- There are many clouds available and they all offer similar functionalities (especially for our simple use case). We use Microsoft Azure and its IoT Suite. For those who don’t have access to Azure yet, there are developer- and trial subscriptions.
- To display the data we use a mobile phone and Microsoft’s Power BI. It can be used to display a report in a browser or in the Power BI app (available for iOS, Android and Windows phones).
Let’s get OUR hands dirty
Having all components we can start to put the single pieces together. We have two key steps to go through: First we will handle the cloud topics and then we will deal with the gateway and BB-8.
1. Cloud setup
The four components shown in the picture are enough to get our use case implemented. So we just have to create an IoT Hub, Stream Analytics, Data Lake and a Power BI component.
The IoT Hub is the entry door to Azure. It is a highly available component and responsible for connectivity and security between an IoT device (or gateway) and Azure.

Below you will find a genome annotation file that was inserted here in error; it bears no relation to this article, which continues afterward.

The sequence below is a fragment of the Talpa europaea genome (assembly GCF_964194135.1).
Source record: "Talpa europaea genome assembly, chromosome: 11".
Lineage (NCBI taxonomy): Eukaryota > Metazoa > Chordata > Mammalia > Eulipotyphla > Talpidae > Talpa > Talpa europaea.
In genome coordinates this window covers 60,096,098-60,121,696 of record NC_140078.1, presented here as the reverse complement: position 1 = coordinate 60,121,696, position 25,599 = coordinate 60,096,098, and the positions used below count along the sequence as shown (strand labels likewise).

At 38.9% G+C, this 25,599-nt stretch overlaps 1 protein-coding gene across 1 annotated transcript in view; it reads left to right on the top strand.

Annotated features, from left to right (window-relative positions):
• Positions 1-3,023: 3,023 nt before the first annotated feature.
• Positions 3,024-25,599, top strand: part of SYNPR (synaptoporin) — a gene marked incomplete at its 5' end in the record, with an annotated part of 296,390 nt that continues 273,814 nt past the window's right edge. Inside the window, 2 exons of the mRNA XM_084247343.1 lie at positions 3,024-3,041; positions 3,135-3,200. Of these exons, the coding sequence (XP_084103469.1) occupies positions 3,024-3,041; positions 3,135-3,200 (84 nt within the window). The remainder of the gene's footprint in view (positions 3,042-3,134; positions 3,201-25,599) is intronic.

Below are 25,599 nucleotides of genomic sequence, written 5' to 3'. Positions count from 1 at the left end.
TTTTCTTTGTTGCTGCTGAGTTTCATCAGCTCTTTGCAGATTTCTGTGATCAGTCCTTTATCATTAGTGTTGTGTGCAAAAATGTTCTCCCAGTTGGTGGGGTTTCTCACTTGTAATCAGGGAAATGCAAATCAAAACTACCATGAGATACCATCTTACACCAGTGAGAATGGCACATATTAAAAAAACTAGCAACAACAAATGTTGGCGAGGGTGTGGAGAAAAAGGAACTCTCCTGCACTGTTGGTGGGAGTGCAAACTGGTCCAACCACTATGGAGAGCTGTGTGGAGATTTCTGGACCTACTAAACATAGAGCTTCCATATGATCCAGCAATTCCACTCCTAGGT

The data from IoT Hub can be forwarded to Stream Analytics. This is a component for the so called “hot” or “real time” analytics. An SQL like query language can be used to search for special indicators (alarms, outliners, …) or filter the incoming data stream and forwarding it to other Azure components like Data Lake or Power BI.
In order to persistently store the received data we use a Data Lake. We actually don’t need it for this demo and every other storage would do the same job but it is an easy way so see what data has been received.
Power BI is a powerful tool to create graphs from different sources and it can display the streaming data coming from Stream Analytics (with a small delay).
Read the post Building an End-to-End Analytics Solution Using Azure Cloud Components for further information about Power BI.
Many tutorials and how-tos are available online. I would recommend Microsoft’s Azure IoT Hub get started tutorials. You will find everything you need including detailed screenshots how to set up the mentioned components.
2. Gateway setup